Gov. Rick Scott warned Floridians on Tuesday that powerful Hurricane Irma will start impacting the state by the end of the week —- it's just not clear where.
“I think right now everybody's got to assume that you're going to get impacted,” Scott said after receiving a 5 p.m. update at the State Emergency Operations Center in Tallahassee.
“This is a big storm —- 185 mph. And if you look at all the projections, it's not getting smaller, it's getting bigger,” he added.
While commending officials in South Florida for starting to issue evacuation orders and making additional storm preparations, Scott said people will get more direction as the storm nears about where they should travel after evacuating.
The center of the potentially catastrophic Category 5 storm, with 185 mph maximum sustained winds, was still west of the northern Leeward Islands —- about 1,400 miles from Florida —- Tuesday afternoon, but on a projected path that would take it just south of the Florida Keys before turning north.
Scott, who had already issued a state of emergency because of the threat of the storm, asked Tuesday for pre-landfall assistance from the federal government, ordered state offices closed on Friday, started to activate members of the Florida National Guard and called for tolls to be lifted statewide to help evacuees.
“They (tolls) will be suspended for the duration of the storm's impacts to Florida,” Scott said in a prepared statement. “Ensuring the safety of Florida families and visitors is our top priority and suspending tolls statewide will help people quickly evacuate and make it easier for all Floridians to access important hurricane supplies to ensure they are fully prepared.”
Scott's comments and directives came as Irma grew into the strongest storm ever recorded by the National Hurricane Center in the Atlantic basin outside of the Caribbean Sea and Gulf of Mexico.
The National Hurricane Center said the odds are growing that Irma will directly affect the Florida Keys and portions of the Florida peninsula later in the week and this weekend.
While too soon to estimate the timing and magnitude of the impacts, “Everyone in hurricane-prone areas should ensure that they have their hurricane plan in place,” the center said in Tuesday forecast discussions.
Monroe County has already taken action, mandating tourists leave the Florida Keys on Wednesday. Residents of the Keys must leave on Thursday.
“Now is a good time for tourists and residents to fill their tanks with fuel and complete their evacuation plans,” the county said in a release.
Schools, parks and government offices in Monroe County will also shut down starting Wednesday.
Monroe County's three hospitals —- the Lower Keys Medical Center in Key West, Fishermen's Hospital in Marathon and Mariners Hospital in Tavernier —- began plans to evacuate patients on Tuesday.
School districts in other counties made plans to close later in the week or were reviewing their options. A number of high-school football games were rescheduled from Friday to Thursday. The Florida State League canceled its minor league championship series.
Scott on Tuesday activated 100 members of the Florida National Guard while directing 7,000 more members of the guard to report to duty on Friday. More will be activated over the weekend.
Other preparations Tuesday included:
—- The Florida Fish and Wildlife Conservation Commission had search and rescue teams on standby, including members who deployed to Texas for Hurricane Harvey.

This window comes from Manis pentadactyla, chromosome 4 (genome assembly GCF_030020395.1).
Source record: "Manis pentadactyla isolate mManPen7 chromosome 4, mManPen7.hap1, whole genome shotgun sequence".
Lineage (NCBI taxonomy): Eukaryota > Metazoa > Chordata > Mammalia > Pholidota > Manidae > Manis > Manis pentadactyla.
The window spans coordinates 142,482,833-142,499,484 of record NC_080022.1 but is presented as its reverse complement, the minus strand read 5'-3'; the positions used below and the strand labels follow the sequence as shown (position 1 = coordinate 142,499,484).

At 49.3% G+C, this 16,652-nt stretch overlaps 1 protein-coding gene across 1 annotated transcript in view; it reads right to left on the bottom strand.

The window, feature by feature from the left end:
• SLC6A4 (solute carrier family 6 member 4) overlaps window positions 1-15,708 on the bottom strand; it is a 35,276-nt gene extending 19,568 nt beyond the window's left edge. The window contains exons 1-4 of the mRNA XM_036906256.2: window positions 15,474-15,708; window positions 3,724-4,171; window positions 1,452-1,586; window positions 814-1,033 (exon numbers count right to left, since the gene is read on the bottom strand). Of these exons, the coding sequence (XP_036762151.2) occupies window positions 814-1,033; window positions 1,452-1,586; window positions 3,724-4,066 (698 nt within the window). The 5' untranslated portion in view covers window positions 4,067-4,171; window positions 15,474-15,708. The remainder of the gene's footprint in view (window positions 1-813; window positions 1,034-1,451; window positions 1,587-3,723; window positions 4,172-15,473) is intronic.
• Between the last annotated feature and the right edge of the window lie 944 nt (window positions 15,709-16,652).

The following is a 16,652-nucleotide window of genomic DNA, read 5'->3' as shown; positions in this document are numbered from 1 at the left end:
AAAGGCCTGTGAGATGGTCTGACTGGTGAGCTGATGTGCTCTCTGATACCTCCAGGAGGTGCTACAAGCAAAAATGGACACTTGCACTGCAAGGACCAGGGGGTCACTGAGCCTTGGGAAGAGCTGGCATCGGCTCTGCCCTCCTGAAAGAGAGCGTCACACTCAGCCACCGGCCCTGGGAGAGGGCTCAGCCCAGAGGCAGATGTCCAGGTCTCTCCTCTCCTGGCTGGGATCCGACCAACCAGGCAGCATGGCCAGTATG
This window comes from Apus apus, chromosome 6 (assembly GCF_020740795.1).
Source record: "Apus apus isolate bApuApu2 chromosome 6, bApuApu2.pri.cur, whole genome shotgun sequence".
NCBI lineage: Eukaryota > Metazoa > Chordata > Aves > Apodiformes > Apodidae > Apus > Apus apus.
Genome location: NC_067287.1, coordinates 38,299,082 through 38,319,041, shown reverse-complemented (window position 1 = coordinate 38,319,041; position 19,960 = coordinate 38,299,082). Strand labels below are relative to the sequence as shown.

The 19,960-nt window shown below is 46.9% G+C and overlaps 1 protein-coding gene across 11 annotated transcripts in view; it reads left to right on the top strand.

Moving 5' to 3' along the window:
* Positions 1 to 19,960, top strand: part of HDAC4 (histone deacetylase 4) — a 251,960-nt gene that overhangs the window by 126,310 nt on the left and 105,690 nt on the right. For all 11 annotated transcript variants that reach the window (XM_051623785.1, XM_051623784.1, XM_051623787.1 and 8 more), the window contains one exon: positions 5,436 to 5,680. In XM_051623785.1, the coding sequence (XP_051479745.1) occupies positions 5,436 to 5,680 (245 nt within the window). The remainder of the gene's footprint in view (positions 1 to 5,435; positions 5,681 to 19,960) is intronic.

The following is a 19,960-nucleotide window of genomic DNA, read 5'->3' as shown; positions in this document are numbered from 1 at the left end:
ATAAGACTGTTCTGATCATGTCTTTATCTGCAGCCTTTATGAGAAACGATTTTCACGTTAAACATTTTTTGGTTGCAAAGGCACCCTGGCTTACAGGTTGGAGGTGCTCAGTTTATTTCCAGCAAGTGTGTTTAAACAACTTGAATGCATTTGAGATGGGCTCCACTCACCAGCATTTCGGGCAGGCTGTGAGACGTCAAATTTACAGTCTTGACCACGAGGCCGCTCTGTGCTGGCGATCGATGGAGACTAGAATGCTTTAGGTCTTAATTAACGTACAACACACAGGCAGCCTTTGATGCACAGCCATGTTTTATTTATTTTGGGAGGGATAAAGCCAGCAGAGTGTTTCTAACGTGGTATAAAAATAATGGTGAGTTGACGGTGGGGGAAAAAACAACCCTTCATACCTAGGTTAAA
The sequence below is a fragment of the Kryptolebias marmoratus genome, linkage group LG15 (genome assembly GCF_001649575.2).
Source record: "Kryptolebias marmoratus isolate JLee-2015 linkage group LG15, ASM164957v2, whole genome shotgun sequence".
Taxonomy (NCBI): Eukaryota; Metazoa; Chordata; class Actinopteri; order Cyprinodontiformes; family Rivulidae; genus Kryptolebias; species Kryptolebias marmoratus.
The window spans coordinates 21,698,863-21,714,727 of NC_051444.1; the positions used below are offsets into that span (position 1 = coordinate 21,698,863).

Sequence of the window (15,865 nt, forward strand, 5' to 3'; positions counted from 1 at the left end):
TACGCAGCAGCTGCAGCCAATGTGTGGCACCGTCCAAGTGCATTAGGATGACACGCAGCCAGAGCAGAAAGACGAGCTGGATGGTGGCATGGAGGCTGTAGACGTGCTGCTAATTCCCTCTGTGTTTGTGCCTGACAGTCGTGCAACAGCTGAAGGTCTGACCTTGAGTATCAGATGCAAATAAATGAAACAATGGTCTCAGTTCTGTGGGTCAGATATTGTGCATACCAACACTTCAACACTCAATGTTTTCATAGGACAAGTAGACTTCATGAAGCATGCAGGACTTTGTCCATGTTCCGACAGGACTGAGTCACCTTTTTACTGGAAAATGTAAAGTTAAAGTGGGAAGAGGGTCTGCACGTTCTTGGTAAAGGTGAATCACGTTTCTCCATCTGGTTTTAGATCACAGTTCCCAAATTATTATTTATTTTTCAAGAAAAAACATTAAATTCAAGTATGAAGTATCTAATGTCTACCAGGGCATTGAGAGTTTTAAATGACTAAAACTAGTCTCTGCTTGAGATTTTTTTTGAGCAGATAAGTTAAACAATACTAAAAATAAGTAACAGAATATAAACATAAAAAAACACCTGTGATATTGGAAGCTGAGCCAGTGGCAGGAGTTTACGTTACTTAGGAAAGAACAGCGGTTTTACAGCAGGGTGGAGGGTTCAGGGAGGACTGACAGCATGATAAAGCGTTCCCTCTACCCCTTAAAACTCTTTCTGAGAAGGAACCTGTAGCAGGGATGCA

—- All weight and driver restrictions for highways were lifted to speed water, food, fuel and emergency supplies.
—- The American Red Cross established a disaster relief operation in Orlando.
—- Scott asked electric utilities to identify staging areas and for updates on all nuclear facilities in the event of a necessary shutdown.
—- Agriculture Commissioner Adam Putnam suspended requirements involving the intrastate transportation of animals from areas expected to be impacted by Hurricane Irma. Alabama, Georgia and Mississippi have waived rules related to bringing in Florida pets and livestock.
“By suspending the intrastate movement requirements for the transportation of animals, we can ensure that Floridians and visitors can quickly and safely move their pets and livestock out of harm's way,” Putnam said in a prepared statement.
Meanwhile, House Speaker Richard Corcoran, R-Land O' Lakes, and Senate President Joe Negron, R-Stuart, advised lawmakers on Tuesday that they are watching the storm. Lawmakers are scheduled to start holding committee meetings Sept. 12.
“As the path of the storm becomes more clearly defined, we will, in consultation with the Senate, make a final decision regarding the status of House committee and subcommittee meetings scheduled for next week,” Corcoran wrote.
“Hurricane Irma currently poses a serious threat to our state, and I encourage all senators and staff to use the next few days to ensure your home and family are prepared,” Negron said in a memo.
On Monday, Scott placed all of Florida under a state of emergency. The declaration was intended to give local governments in the 67 counties time to prepare, the governor's office said.
Also Monday, Attorney General Pam Bondi activated the state's “price gouging hotline.”
“Floridians need to prepare now, and they should not be inhibited by unlawful price increases on supplies necessary to brace for a major hurricane strike,” Bondi said in a release.
People who suspect businesses are taking advantage of residents in need of hurricane supplies —- food, water, hotel rooms, ice, gasoline, lumber and equipment —- can make reports by calling 1-866-966-7226